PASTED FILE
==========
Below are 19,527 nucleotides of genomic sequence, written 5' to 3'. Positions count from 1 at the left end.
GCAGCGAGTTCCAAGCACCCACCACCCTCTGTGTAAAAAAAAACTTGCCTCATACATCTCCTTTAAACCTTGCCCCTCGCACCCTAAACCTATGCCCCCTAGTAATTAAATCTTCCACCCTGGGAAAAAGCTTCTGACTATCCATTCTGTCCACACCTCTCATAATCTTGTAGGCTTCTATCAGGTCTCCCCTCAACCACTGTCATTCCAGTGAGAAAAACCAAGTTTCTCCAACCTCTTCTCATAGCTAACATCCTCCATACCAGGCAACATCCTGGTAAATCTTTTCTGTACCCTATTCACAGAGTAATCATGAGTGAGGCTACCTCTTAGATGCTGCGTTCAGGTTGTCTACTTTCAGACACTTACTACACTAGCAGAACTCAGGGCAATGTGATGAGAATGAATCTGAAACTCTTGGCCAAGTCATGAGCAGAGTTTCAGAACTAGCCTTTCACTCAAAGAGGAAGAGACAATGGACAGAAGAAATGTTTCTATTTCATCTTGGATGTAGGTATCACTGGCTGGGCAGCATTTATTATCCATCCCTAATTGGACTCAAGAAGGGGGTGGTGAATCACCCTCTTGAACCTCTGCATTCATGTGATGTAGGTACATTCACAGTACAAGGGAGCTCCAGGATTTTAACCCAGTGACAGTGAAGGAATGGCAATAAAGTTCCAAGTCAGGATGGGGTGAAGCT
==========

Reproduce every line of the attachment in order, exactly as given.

Below are 19,527 nucleotides of genomic sequence, written 5' to 3'. Positions count from 1 at the left end.
GCAGCGAGTTCCAAGCACCCACCACCCTCTGTGTAAAAAAAAACTTGCCTCATACATCTCCTTTAAACCTTGCCCCTCGCACCCTAAACCTATGCCCCCTAGTAATTAAATCTTCCACCCTGGGAAAAAGCTTCTGACTATCCATTCTGTCCACACCTCTCATAATCTTGTAGGCTTCTATCAGGTCTCCCCTCAACCACTGTCATTCCAGTGAGAAAAACCAAGTTTCTCCAACCTCTTCTCATAGCTAACATCCTCCATACCAGGCAACATCCTGGTAAATCTTTTCTGTACCCTATTCACAGAGTAATCATGAGTGAGGCTACCTCTTAGATGCTGCGTTCAGGTTGTCTACTTTCAGACACTTACTACACTAGCAGAACTCAGGGCAATGTGATGAGAATGAATCTGAAACTCTTGGCCAAGTCATGAGCAGAGTTTCAGAACTAGCCTTTCACTCAAAGAGGAAGAGACAATGGACAGAAGAAATGTTTCTATTTCATCTTGGATGTAGGTATCACTGGCTGGGCAGCATTTATTATCCATCCCTAATTGGACTCAAGAAGGGGGTGGTGAATCACCCTCTTGAACCTCTGCATTCATGTGATGTAGGTACATTCACAGTACAAGGGAGCTCCAGGATTTTAACCCAGTGACAGTGAAGGAATGGCAATAAAGTTCCAAGTCAGGATGGGGTGAAGCT